Animals have always held a fundamental position in the development of cultures. Whether they constitute our food, our companions, or our deities, we have represented them in images for thousands of years.

Animals depicted on cave walls, tombs, or the most simple of daily objects have imbued our habitats with special significance. They express our endless fascination with, and dependence on, the bounty of nature, the importance of friendship and fidelity, and the constant potency and presence of life and death.

A Greek red-figure fish plate attributed to the Dotted Stripe group. Greece, Circa 350-330 BC.  courtesy Rupert Wace Ancient Art

Western depictions of wild and exotic animals became increasingly common from the middle ages onwards, when trade routes with Africa and the East facilitated the importation of such remarkable creatures into Europe. At the turn of the fifteenth century, private zoos and menageries were commonplace set ups that enabled the study of, and delight in, just these animals. Jean, the Valois prince and Duke of Berry in central France, kept bears, camels, lions and monkeys in his gardens at Mehun sur Yevre, alongside fifteen hundred hunting dogs. This mix of companionship and recreation offers a perfect example of the multiplicity with which we have viewed animals in society from historic times to the present day.

'The Leopard' from the Rochester Bestiary. England, 13th Century

Animals also offer symbolic power for our imagination. Herds of sheep, mares with their young foals, lone stags - these subjects have long been tropes of unity and purpose, motherhood and nurturing, or the sheer wild and untamed majesty of the natural world, which we have sought to capture with delicacy and care in our objects.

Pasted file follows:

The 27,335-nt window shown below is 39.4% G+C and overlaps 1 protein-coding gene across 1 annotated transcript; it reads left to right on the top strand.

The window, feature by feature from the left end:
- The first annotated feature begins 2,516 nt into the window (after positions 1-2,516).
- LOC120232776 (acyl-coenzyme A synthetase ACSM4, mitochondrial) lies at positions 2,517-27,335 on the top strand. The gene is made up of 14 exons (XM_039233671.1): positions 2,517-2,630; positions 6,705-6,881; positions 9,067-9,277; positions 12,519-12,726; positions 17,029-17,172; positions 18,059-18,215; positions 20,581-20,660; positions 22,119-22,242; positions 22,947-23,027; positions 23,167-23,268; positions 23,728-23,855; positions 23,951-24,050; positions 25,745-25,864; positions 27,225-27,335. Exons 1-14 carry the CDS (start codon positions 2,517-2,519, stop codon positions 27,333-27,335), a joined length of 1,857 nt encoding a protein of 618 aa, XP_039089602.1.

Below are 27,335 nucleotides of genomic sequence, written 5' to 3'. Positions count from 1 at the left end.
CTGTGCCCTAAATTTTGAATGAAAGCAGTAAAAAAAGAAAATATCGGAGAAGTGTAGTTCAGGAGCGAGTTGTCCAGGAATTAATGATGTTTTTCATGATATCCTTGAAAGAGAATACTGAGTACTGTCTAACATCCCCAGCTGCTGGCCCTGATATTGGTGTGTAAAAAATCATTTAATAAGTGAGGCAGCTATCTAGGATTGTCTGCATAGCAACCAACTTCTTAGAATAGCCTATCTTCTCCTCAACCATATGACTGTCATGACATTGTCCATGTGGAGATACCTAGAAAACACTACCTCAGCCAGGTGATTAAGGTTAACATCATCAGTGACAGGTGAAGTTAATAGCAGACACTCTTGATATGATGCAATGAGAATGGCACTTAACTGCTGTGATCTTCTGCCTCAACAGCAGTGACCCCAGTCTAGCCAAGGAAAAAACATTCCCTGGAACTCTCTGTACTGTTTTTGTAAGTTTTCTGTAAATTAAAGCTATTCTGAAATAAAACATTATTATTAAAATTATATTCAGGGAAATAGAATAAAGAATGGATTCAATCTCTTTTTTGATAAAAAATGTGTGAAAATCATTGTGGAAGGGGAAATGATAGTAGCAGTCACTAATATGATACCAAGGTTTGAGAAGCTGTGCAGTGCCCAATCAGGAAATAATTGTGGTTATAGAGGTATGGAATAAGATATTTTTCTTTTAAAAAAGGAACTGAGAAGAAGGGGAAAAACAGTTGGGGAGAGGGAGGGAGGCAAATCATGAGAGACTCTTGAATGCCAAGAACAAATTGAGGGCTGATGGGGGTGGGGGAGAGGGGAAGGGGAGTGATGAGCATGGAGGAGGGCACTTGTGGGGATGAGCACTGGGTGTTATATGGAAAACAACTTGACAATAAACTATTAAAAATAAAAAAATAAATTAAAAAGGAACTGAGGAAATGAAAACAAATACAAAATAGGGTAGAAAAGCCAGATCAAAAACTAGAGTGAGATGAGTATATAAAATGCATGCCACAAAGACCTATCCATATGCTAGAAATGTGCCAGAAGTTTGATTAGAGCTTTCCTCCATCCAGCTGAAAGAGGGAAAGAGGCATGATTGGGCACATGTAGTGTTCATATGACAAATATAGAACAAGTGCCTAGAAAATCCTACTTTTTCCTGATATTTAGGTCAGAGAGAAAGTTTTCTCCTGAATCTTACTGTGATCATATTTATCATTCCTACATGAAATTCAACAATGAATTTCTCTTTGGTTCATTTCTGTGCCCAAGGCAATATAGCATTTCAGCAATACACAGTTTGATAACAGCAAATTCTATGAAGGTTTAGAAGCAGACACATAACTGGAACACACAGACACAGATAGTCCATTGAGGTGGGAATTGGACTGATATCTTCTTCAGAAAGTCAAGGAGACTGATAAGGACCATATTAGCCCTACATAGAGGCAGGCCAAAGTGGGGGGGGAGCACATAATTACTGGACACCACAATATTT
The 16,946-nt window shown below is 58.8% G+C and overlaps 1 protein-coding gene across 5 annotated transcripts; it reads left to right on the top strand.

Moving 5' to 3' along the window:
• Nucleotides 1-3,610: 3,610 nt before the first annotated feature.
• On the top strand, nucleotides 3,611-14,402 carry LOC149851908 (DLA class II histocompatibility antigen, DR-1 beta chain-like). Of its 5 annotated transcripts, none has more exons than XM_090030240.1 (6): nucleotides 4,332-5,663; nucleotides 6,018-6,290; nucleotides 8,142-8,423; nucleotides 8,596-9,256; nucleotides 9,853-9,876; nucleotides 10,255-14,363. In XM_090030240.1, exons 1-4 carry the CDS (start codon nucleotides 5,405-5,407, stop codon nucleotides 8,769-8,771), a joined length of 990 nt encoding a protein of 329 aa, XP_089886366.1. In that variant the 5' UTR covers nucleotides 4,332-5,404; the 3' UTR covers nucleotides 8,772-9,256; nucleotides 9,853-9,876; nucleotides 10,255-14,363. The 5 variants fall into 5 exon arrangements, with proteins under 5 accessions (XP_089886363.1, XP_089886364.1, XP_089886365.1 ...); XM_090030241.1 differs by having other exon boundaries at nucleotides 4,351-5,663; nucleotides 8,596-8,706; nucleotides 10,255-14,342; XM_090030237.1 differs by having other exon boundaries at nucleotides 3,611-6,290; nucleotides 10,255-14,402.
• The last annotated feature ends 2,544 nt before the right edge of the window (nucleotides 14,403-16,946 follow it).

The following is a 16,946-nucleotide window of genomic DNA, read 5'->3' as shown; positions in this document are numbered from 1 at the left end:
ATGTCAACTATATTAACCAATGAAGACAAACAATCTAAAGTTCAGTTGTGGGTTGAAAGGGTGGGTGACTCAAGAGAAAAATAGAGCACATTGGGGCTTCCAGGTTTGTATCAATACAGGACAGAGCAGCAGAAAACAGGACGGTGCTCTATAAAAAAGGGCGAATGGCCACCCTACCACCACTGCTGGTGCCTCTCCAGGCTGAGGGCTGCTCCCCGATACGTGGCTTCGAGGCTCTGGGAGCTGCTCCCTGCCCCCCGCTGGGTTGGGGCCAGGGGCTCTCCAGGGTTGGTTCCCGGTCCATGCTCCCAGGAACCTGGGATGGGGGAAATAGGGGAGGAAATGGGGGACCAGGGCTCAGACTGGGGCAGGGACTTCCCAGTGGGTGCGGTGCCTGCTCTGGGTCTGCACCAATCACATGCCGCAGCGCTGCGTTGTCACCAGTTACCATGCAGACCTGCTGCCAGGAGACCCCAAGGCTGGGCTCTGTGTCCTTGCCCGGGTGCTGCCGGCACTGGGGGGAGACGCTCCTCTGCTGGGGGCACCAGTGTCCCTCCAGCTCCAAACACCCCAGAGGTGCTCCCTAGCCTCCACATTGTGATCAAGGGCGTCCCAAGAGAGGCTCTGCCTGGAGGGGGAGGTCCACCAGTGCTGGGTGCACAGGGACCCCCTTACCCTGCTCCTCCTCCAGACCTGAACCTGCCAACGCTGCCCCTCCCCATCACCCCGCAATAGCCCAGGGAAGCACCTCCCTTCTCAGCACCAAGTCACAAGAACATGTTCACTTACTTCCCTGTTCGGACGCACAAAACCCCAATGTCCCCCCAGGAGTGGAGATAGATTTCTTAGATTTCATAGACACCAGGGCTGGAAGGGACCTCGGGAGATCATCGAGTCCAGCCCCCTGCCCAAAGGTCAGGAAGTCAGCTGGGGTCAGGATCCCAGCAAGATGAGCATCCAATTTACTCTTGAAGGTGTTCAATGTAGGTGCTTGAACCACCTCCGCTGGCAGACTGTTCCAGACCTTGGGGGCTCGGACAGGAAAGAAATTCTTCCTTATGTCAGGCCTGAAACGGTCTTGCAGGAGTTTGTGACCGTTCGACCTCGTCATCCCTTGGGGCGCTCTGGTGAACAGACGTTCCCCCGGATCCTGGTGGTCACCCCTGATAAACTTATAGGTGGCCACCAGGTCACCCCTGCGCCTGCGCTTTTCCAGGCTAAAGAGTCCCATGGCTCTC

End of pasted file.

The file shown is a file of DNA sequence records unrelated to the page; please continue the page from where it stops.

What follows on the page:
An early casting of a Mare and Foal group by Christophe Fratin (1800-1864), entitled 'Jument et sons Poulain'. Paris, Circa 1850

Lastly, the materials of artistic production are as varied as its subjects, and they have all been put to use on the creation of bestial imagery. The increasing fineness and attraction of the bronze casting process during the nineteenth century, as well as a corresponding shift back to the hand made and organic, have both marked our understanding of art objects in the modern period.

A large and beautifully carved limewood sculpture of a stag. Germany, Black forest, Circa 1870

The ever-increasing role that materials play in our culture can be seen first in our art, and their diversity is reflective of the ways in which we attempt to capture life around us, especially our animals. As the poet John James has said, 'the projection of the human into the natural world, so to speak, through animals, is something that goes back a very long way, in both art and poetry.'


February 15, 2012 — Peter Alexander